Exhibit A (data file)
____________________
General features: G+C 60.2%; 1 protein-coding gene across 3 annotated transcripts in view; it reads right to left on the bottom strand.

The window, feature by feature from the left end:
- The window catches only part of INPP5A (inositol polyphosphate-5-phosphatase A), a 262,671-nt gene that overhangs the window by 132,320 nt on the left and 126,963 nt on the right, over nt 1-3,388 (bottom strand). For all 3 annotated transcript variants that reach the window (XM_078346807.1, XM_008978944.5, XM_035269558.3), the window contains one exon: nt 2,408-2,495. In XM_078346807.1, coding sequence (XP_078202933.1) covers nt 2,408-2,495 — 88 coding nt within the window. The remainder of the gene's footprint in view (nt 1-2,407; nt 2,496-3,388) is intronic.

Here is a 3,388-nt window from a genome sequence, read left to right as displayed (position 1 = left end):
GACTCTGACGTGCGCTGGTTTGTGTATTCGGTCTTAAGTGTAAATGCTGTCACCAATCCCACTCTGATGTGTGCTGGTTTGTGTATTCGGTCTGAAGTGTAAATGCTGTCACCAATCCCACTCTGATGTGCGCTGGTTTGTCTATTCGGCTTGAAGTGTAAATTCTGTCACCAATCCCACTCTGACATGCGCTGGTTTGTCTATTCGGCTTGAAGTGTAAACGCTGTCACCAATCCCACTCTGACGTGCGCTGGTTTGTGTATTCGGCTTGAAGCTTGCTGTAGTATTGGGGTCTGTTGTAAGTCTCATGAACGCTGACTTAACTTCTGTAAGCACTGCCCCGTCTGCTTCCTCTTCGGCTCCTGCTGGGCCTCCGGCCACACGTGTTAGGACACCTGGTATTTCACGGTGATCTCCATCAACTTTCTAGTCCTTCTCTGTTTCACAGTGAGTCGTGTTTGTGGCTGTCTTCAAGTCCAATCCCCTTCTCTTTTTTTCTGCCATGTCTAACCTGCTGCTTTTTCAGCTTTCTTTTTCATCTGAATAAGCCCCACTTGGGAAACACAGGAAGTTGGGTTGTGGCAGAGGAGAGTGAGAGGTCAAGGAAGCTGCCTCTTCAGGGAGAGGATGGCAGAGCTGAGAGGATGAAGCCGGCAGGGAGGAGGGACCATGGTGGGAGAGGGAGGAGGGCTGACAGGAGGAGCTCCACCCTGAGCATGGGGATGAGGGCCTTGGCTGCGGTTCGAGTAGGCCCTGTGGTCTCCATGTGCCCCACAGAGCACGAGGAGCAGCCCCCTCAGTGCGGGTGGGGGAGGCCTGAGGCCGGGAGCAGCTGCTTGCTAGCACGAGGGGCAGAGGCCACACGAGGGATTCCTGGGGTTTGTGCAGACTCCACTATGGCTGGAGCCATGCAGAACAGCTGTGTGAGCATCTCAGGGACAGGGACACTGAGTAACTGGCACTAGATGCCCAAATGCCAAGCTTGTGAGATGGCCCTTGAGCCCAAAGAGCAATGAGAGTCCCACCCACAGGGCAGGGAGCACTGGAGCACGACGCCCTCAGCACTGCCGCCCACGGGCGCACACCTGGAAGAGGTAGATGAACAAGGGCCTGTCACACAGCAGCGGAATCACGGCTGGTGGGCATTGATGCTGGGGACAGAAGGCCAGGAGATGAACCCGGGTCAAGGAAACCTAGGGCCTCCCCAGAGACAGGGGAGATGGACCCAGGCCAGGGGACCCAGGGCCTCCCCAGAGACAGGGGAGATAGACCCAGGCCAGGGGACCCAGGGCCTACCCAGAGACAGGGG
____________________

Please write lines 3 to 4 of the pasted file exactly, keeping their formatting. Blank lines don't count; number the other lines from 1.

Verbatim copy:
- The window catches only part of INPP5A (inositol polyphosphate-5-phosphatase A), a 262,671-nt gene that overhangs the window by 132,320 nt on the left and 126,963 nt on the right, over nt 1-3,388 (bottom strand). For all 3 annotated transcript variants that reach the window (XM_078346807.1, XM_008978944.5, XM_035269558.3), the window contains one exon: nt 2,408-2,495. In XM_078346807.1, coding sequence (XP_078202933.1) covers nt 2,408-2,495 — 88 coding nt within the window. The remainder of the gene's footprint in view (nt 1-2,407; nt 2,496-3,388) is intronic.

Here is a 3,388-nt window from a genome sequence, read left to right as displayed (position 1 = left end):